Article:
Last updated on May 2018

Digital Online Consultations - Effects on Antibiotic Prescribing in Primary Care


Brief description of study

BACKGROUND/SIGNIFICANCE: With developments in mobile health and the abundance of smartphones, online consultations have emerged as a popular form of primary care in Sweden. Controversy exists regarding diagnostic accuracy, appropriate prescription of antibiotics, and effects on care-seeking patient behavior following implementation of online consultations. As empirical research is lacking, the investigators seek to evaluate online primary care consultations compared to physical consultations with regards to non-inferiority of antibiotic prescription for chief complaint of sore throat.

METHODS: Medical record data is used to identify patients with a chief complaint of sore throat, cough/common cold/influenza, or dysuria after choosing online (DIGI) or physical (PHYSI) consultations. A cohort of patients with similar chief complaints prior to implementation of online consultations was used as a control group (CONTROL). Prospective data from local registries and medical records was gathered 14 days the consultation. The primary outcome was rate of antibiotic prescription after sore throat. Secondary outcomes included patient revisits (including hospital admissions), patient satisfaction, time to physician contact, registered diagnosis, and documentation or Centor Criteria and Urinary Tract Infection (UTI)-Criteria.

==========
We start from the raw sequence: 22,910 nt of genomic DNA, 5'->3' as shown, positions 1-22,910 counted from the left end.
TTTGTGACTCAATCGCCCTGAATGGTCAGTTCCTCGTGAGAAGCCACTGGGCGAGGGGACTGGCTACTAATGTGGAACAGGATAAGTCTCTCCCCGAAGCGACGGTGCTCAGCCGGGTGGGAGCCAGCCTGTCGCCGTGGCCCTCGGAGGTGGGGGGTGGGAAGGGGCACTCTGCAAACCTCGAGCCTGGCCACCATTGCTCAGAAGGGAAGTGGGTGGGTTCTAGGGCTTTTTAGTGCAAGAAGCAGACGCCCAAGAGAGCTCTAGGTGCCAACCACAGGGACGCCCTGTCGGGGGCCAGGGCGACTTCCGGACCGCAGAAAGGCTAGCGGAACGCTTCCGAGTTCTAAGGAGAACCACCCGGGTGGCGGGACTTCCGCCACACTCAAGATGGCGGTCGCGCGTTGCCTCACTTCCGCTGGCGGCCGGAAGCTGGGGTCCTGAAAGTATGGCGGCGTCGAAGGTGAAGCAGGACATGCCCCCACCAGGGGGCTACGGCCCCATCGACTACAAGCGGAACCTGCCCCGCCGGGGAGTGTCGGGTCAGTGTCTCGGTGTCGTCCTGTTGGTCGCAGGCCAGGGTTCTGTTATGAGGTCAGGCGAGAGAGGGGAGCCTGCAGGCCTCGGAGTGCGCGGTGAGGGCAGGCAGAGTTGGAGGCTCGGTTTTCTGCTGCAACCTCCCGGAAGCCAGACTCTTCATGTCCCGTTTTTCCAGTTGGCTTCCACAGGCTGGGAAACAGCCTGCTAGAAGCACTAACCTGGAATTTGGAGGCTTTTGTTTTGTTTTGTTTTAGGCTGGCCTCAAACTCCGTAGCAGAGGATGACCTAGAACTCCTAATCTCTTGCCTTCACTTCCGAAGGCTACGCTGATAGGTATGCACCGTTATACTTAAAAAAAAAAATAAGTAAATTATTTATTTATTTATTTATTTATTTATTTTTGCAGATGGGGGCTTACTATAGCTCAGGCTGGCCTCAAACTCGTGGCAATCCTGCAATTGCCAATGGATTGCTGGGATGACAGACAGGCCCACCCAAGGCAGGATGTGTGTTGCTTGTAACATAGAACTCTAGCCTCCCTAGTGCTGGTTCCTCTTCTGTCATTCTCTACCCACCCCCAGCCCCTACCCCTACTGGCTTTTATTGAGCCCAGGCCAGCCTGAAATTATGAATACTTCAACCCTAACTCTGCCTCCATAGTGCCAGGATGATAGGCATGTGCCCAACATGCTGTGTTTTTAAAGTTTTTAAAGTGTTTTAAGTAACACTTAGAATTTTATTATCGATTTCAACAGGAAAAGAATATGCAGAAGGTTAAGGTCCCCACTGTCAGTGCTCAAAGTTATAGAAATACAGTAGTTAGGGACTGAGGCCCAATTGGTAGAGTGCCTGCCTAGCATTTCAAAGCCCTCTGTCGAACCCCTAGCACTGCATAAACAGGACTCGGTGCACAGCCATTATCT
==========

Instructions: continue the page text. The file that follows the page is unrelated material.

SIGNIFICANCE: Results will shed light on whether antibiotic prescription differs significantly between digital and physical primary care consultations. Hypotheses may also be generated as to how patients seek care in light of improved availability in a tax-sponsored healthcare system.

Clinical Study Identifier: NCT03474887

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